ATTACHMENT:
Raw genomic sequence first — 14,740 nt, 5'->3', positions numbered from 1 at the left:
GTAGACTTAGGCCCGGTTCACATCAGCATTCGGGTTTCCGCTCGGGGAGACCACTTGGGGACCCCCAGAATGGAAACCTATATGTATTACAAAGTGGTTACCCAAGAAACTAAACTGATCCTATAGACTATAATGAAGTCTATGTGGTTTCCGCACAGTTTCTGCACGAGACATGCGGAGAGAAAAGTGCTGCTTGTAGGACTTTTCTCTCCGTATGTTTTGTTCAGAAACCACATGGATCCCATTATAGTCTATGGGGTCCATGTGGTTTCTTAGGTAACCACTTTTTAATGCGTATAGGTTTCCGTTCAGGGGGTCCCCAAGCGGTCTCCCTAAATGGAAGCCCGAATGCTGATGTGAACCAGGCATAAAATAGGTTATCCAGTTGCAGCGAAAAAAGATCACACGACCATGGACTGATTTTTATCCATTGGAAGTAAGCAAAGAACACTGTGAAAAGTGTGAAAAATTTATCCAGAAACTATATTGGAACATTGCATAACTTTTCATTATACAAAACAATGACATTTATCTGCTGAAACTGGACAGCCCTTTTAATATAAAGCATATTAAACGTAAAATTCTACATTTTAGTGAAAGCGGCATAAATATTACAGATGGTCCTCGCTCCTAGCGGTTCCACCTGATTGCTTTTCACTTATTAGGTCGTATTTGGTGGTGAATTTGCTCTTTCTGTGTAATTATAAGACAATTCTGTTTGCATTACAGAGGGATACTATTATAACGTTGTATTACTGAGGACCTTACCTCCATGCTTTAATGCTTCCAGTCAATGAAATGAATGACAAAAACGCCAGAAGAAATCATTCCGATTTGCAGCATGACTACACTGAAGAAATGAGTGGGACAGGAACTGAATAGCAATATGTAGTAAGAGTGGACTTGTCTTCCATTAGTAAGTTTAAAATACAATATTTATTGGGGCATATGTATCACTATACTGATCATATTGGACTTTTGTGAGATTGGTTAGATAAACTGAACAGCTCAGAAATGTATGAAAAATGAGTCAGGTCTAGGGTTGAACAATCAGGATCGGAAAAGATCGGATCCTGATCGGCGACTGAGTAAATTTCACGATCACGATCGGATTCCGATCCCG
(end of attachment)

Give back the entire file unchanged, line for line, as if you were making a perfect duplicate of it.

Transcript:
Raw genomic sequence first — 14,740 nt, 5'->3', positions numbered from 1 at the left:
GTAGACTTAGGCCCGGTTCACATCAGCATTCGGGTTTCCGCTCGGGGAGACCACTTGGGGACCCCCAGAATGGAAACCTATATGTATTACAAAGTGGTTACCCAAGAAACTAAACTGATCCTATAGACTATAATGAAGTCTATGTGGTTTCCGCACAGTTTCTGCACGAGACATGCGGAGAGAAAAGTGCTGCTTGTAGGACTTTTCTCTCCGTATGTTTTGTTCAGAAACCACATGGATCCCATTATAGTCTATGGGGTCCATGTGGTTTCTTAGGTAACCACTTTTTAATGCGTATAGGTTTCCGTTCAGGGGGTCCCCAAGCGGTCTCCCTAAATGGAAGCCCGAATGCTGATGTGAACCAGGCATAAAATAGGTTATCCAGTTGCAGCGAAAAAAGATCACACGACCATGGACTGATTTTTATCCATTGGAAGTAAGCAAAGAACACTGTGAAAAGTGTGAAAAATTTATCCAGAAACTATATTGGAACATTGCATAACTTTTCATTATACAAAACAATGACATTTATCTGCTGAAACTGGACAGCCCTTTTAATATAAAGCATATTAAACGTAAAATTCTACATTTTAGTGAAAGCGGCATAAATATTACAGATGGTCCTCGCTCCTAGCGGTTCCACCTGATTGCTTTTCACTTATTAGGTCGTATTTGGTGGTGAATTTGCTCTTTCTGTGTAATTATAAGACAATTCTGTTTGCATTACAGAGGGATACTATTATAACGTTGTATTACTGAGGACCTTACCTCCATGCTTTAATGCTTCCAGTCAATGAAATGAATGACAAAAACGCCAGAAGAAATCATTCCGATTTGCAGCATGACTACACTGAAGAAATGAGTGGGACAGGAACTGAATAGCAATATGTAGTAAGAGTGGACTTGTCTTCCATTAGTAAGTTTAAAATACAATATTTATTGGGGCATATGTATCACTATACTGATCATATTGGACTTTTGTGAGATTGGTTAGATAAACTGAACAGCTCAGAAATGTATGAAAAATGAGTCAGGTCTAGGGTTGAACAATCAGGATCGGAAAAGATCGGATCCTGATCGGCGACTGAGTAAATTTCACGATCACGATCGGATTCCGATCCCG